CHICAGO, Illinois -- Help is just a push of a button away - at least that's the hope of thousands of hotel workers across Chicago, who now must be provided with a panic button while performing housekeeping duties.
Sunday was the deadline for employers to provide the panic buttons.
"We have very similar experiences. Some of my co-workers have been cornered in rooms, couldn't actually get out. Had to jump over a bed to leave the room," said hotel employee Latonia Marshall.
Stories like Marshall's are the reason a union representing hotel workers commissioned a survey of 500 hospitality employees in 2016.
"Fifty-eight percent of the hotel workers we surveyed said they'd experienced sexual harassment by a guest," said Karen Kent of Unite Here Local 1. "49 percent said they'd seen a guest naked, had a guest expose themselves or had a guest flash them."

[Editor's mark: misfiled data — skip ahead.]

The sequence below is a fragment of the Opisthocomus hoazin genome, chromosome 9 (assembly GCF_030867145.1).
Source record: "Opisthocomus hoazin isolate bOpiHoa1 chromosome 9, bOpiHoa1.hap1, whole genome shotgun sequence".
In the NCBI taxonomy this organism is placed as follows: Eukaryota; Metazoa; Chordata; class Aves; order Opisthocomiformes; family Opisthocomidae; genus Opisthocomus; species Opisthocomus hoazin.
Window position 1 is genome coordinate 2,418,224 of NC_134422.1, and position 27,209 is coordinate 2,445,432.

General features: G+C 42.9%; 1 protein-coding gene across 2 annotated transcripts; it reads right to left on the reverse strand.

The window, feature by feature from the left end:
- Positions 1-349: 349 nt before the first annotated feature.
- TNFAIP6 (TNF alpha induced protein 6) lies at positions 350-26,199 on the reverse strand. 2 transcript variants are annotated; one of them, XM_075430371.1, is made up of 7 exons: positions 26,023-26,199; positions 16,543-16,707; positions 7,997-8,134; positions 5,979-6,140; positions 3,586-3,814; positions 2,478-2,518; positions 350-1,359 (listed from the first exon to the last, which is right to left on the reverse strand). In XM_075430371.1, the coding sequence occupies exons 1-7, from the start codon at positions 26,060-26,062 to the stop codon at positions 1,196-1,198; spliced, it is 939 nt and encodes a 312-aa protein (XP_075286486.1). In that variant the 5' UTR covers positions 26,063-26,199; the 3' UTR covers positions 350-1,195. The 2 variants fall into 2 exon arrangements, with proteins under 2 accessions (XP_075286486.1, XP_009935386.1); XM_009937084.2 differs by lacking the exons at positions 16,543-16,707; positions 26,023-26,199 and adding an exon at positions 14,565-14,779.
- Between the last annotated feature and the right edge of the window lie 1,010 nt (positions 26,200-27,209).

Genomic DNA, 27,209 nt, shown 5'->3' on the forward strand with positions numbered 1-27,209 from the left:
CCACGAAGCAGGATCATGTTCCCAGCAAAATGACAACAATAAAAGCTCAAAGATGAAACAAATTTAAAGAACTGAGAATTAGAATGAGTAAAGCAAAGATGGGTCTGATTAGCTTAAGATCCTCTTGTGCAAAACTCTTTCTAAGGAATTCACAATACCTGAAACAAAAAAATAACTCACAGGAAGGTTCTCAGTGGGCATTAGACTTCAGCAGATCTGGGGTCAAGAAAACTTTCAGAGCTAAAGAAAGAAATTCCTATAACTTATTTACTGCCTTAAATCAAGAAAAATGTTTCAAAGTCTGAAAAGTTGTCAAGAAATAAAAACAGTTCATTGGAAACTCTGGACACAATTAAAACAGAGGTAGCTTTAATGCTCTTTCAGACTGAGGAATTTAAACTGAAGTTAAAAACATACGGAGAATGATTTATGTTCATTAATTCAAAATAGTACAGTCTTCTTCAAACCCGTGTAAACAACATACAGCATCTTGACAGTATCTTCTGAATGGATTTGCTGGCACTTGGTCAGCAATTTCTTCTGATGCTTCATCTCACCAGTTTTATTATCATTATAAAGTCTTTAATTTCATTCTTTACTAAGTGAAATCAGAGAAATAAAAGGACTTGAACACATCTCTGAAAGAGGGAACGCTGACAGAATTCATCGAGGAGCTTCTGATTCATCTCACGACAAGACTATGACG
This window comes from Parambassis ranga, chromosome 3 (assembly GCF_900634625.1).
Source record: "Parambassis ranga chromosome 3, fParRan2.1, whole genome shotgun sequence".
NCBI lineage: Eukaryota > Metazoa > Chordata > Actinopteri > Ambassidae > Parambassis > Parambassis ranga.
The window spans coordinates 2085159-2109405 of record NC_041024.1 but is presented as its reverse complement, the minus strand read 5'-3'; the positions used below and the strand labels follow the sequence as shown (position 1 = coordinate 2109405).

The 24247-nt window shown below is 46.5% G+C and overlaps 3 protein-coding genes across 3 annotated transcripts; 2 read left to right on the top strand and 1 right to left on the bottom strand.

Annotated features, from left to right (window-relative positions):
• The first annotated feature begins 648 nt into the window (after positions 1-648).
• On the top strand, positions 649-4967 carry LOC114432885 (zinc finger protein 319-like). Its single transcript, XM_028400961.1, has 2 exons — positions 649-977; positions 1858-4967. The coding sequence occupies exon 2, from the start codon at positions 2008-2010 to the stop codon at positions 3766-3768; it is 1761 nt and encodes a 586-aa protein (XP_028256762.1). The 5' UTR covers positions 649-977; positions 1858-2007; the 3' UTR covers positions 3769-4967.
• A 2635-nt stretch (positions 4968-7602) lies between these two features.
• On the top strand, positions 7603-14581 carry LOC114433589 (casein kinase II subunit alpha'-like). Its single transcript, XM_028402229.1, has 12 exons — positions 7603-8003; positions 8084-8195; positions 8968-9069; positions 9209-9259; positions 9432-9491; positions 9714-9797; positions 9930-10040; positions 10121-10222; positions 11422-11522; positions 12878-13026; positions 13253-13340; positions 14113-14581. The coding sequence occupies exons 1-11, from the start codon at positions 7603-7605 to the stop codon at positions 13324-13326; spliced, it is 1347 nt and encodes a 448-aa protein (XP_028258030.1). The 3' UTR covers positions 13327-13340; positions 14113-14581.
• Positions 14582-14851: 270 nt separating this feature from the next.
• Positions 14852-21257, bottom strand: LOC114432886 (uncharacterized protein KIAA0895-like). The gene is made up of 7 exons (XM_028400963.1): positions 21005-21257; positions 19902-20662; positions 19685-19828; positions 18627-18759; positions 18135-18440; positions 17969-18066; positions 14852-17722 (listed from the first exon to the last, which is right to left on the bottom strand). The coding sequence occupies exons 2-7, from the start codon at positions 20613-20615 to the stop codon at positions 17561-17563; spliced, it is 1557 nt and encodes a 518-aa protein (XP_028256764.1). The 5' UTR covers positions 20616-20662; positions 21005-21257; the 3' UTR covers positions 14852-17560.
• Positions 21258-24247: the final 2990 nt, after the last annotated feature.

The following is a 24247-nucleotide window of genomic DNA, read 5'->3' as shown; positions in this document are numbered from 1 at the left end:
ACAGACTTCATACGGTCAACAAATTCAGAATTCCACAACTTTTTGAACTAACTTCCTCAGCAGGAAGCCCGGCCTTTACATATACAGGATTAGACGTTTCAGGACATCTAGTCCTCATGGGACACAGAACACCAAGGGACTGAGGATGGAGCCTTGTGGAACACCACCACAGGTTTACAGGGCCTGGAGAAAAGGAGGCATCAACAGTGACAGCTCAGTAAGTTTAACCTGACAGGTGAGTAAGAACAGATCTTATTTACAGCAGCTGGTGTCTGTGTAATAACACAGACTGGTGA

The measure requiring panic buttons was unanimously passed by Chicago City Council in October 2017. Several other cities, including New York City, Washington, D.C., and Seattle also have a law requiring panic buttons.
The law is compliant based, which means the city will rely on hotel workers to report employers who do not provide panic buttons.
"We see you, we hear you, we believe you and we value you," said Chicago City Clerk Anna Valencia.
Chicago hotels must now provide employees with panic buttons